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Charlotte Criminal Conspiracy Charges Lawyers

Understanding criminal conspiracy charges can be difficult. Criminal conspiracy is an agreement between two more individuals to commit a crime. Defendants can face federal criminal conspiracy charges or state federal criminal conspiracy charges. There are differences between federal and state law concerning criminal conspiracy.

If You are Facing Criminal Conspiracy Charges, You Need an Experienced Lawyer

Depending on the circumstances of your case, you may be facing a misdemeanor or felony criminal conspiracy charge. The key to defeating criminal conspiracy charges is to hire a skilled criminal defense lawyer. At Arnold & Smith, PLLC, our lawyers fight hard on behalf of our clients. If you are facing criminal conspiracy charges in Charlotte, North Carolina, there is no time to waste. Contact our criminal defense lawyers today to schedule your initial consultation.

What Constitutes Criminal Conspiracy in North Carolina

Federal and state conspiracy laws are somewhat different. However, under both laws, conspiracy involves two or more people agreeing to commit a crime and intending to carry out that crime at the time of the agreement. Even when the agreement is to carry out a lawful act, when the suspects intend to engage in unlawful conduct, conspiracy still happens.

Under North Carolina law, prosecutors must prove the following three elements in a criminal conspiracy charge :

  • The defendant and at least one other person created an agreement
  • The purpose of the agreement was to commit unlawful conduct
  • The defendant and his or her co-conspirators had the required intent to carry out the unlawful conduct at the time they made the agreement.
Conspiracy to Defraud the United States Government

Conspiracy to defraud the United States Government is an extremely serious federal charge. Prosecutors must prove the following elements to convict a defendant of this crime:

  • Two or more people were involved in the conspiracy
  • The defendants conspired to commit any offense against the United States; or to
  • Defraud the United States or any government agency

The federal conspiracy charge statute requires that the conspirators do an act to “effect the object of” the conspiracy. At Arnold & Smith, PLLC, we understand the nuances involved in federal conspiracy laws and can develop an effective defense strategy to the charges you face.

Types of Conspiracy Charges

Whenever more than one person is involved in a crime, prosecutors may bring conspiracy charges along with the original criminal charge. The most common types of crimes to include conspiracy charges as well include the following:

  • Drug crimes including possession with intent to distribute and drug trafficking charges
  • Fraud charges including embezzlement, false pretense, forgery, and credit card theft
  • Prostitution charges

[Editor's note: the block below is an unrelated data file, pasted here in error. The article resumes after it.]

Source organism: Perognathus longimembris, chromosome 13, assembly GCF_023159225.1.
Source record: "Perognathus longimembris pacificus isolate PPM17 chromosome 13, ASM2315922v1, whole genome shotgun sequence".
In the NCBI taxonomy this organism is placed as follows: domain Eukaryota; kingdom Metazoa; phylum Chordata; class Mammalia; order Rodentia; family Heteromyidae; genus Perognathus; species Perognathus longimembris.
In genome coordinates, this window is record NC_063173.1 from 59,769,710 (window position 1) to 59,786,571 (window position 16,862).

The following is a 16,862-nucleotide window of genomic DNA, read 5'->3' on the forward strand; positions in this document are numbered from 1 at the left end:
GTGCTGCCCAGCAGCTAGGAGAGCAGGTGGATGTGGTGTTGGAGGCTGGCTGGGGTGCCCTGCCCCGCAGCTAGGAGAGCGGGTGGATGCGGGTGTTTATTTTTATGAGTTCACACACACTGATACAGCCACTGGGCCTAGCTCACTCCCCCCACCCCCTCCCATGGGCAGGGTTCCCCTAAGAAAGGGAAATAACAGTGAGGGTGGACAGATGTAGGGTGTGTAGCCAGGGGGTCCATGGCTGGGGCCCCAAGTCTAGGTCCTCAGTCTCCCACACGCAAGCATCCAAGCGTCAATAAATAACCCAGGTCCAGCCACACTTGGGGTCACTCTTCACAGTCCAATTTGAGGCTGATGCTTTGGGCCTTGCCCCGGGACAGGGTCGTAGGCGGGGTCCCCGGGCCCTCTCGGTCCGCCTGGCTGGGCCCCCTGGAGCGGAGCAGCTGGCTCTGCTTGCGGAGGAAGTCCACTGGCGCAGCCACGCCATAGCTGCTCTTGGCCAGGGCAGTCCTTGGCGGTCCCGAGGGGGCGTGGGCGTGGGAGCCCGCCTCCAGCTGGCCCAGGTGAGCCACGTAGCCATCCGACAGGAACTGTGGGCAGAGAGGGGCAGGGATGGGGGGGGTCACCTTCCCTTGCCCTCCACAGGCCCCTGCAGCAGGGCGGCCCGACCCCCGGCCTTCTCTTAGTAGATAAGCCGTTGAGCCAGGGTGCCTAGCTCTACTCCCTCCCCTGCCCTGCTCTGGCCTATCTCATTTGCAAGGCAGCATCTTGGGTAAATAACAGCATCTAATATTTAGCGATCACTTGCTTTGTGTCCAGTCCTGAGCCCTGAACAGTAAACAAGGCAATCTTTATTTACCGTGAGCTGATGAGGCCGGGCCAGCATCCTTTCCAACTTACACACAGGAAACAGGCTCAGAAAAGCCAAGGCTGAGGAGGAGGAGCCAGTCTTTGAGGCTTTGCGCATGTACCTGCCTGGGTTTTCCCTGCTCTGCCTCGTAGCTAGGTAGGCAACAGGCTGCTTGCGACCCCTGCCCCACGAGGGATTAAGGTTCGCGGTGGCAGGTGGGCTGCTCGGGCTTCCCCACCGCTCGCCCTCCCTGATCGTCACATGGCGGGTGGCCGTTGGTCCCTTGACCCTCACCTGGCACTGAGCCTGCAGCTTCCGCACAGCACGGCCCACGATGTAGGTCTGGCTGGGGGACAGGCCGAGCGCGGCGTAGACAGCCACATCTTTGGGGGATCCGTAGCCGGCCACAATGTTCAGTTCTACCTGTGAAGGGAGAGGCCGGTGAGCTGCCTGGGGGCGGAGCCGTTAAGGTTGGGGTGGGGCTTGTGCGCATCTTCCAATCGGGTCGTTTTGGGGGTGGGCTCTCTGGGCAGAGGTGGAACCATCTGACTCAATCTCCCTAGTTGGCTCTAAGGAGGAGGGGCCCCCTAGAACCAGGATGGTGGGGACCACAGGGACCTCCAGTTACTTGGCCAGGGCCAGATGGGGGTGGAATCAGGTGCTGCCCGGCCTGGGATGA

• White-collar crimes including pyramid schemes
  • Illegal firearm sales
  • Conspiracies related to obstruction of justice charges
  • Federal conspiracy offenses
  • Burglary
  • Murder
  • Robbery
Penalties for Conspiracy Charges

Under North Carolina statutes, the sentencing for conspiracy charges depends on the underlying crime. Punishment for conspiracy to commit a felony is one classification level less than the felony offense that the defendant allegedly conspired to commit. For example, if a suspect conspired to commit a Class A felony, they would be charged with a Class B1 felony for the conspiracy to commit the felony. However, there are exceptions to this such as conspiracy to commit a Class A or Class B1 felony is a Class B2 felony and a conspiracy to commit a Class B2 felony is a Class C felony. Additionally, a Class I felony charge would be reduced to a class 1 misdemeanor.

The system of dropping the charges down one classification level for conspiracy charges applies to most charges, but not all charges. One exception is for a Class 3 misdemeanor offense. If you attempted to commit a Class 3 misdemeanor, you will face a Class 3 misdemeanor charge for conspiracy to commit that crime.

Penalties for conspiracy to defraud the United States can lead to a conviction of up to five years and a significant fine. The amount of the fine depends on several factors. One thing is nearly certain though, fines for federal conspiracy charges exceed state law penalties for conspiracy. The sentencing guidelines for North Carolina and federal conspiracy charges are incredibly complex. Working with a lawyer who has experience in the area of conspiracy charges is essential.

How can Arnold & Smith, PLLC Help You?

At Arnold & Smith, PLLC, our lawyers have the experience necessary to skillfully defend you against conspiracy charges. We will investigate the facts of your case and help you develop an effective defense strategy. Conspiracy is a unique crime. Contact our skilled Charlotte conspiracy lawyers today to schedule your initial consultation. We are prepared to defend you against federal or state criminal conspiracy charges.